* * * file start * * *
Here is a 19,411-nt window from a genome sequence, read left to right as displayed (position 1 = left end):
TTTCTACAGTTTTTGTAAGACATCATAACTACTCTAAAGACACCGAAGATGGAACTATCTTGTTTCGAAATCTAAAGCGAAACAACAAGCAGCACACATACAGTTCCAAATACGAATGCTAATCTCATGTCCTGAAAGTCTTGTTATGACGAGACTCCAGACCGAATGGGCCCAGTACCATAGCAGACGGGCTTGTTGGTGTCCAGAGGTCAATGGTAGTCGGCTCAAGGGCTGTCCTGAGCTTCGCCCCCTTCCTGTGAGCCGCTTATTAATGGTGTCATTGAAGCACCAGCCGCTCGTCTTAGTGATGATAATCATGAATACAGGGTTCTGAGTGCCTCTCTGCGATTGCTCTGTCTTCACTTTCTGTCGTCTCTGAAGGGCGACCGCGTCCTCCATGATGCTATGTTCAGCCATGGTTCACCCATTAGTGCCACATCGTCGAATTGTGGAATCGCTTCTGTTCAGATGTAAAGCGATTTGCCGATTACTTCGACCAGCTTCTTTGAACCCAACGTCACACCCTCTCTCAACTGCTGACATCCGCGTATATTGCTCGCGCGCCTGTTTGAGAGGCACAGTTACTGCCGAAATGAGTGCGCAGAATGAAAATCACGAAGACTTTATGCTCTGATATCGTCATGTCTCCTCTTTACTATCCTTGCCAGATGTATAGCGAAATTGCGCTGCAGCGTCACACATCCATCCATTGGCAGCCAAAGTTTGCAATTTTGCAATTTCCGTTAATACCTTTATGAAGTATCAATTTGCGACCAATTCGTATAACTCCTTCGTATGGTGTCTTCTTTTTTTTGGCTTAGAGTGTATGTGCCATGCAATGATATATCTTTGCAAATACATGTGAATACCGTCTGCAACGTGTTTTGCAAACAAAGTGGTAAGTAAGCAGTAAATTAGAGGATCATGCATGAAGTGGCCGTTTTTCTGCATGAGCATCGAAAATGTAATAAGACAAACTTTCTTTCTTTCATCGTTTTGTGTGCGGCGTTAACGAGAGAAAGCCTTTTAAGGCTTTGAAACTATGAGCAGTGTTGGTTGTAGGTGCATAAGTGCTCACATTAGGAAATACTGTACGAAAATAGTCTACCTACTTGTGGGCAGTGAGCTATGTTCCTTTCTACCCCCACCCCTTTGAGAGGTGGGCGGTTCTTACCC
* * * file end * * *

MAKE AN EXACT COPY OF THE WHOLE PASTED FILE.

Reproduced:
Here is a 19,411-nt window from a genome sequence, read left to right as displayed (position 1 = left end):
TTTCTACAGTTTTTGTAAGACATCATAACTACTCTAAAGACACCGAAGATGGAACTATCTTGTTTCGAAATCTAAAGCGAAACAACAAGCAGCACACATACAGTTCCAAATACGAATGCTAATCTCATGTCCTGAAAGTCTTGTTATGACGAGACTCCAGACCGAATGGGCCCAGTACCATAGCAGACGGGCTTGTTGGTGTCCAGAGGTCAATGGTAGTCGGCTCAAGGGCTGTCCTGAGCTTCGCCCCCTTCCTGTGAGCCGCTTATTAATGGTGTCATTGAAGCACCAGCCGCTCGTCTTAGTGATGATAATCATGAATACAGGGTTCTGAGTGCCTCTCTGCGATTGCTCTGTCTTCACTTTCTGTCGTCTCTGAAGGGCGACCGCGTCCTCCATGATGCTATGTTCAGCCATGGTTCACCCATTAGTGCCACATCGTCGAATTGTGGAATCGCTTCTGTTCAGATGTAAAGCGATTTGCCGATTACTTCGACCAGCTTCTTTGAACCCAACGTCACACCCTCTCTCAACTGCTGACATCCGCGTATATTGCTCGCGCGCCTGTTTGAGAGGCACAGTTACTGCCGAAATGAGTGCGCAGAATGAAAATCACGAAGACTTTATGCTCTGATATCGTCATGTCTCCTCTTTACTATCCTTGCCAGATGTATAGCGAAATTGCGCTGCAGCGTCACACATCCATCCATTGGCAGCCAAAGTTTGCAATTTTGCAATTTCCGTTAATACCTTTATGAAGTATCAATTTGCGACCAATTCGTATAACTCCTTCGTATGGTGTCTTCTTTTTTTTGGCTTAGAGTGTATGTGCCATGCAATGATATATCTTTGCAAATACATGTGAATACCGTCTGCAACGTGTTTTGCAAACAAAGTGGTAAGTAAGCAGTAAATTAGAGGATCATGCATGAAGTGGCCGTTTTTCTGCATGAGCATCGAAAATGTAATAAGACAAACTTTCTTTCTTTCATCGTTTTGTGTGCGGCGTTAACGAGAGAAAGCCTTTTAAGGCTTTGAAACTATGAGCAGTGTTGGTTGTAGGTGCATAAGTGCTCACATTAGGAAATACTGTACGAAAATAGTCTACCTACTTGTGGGCAGTGAGCTATGTTCCTTTCTACCCCCACCCCTTTGAGAGGTGGGCGGTTCTTACCC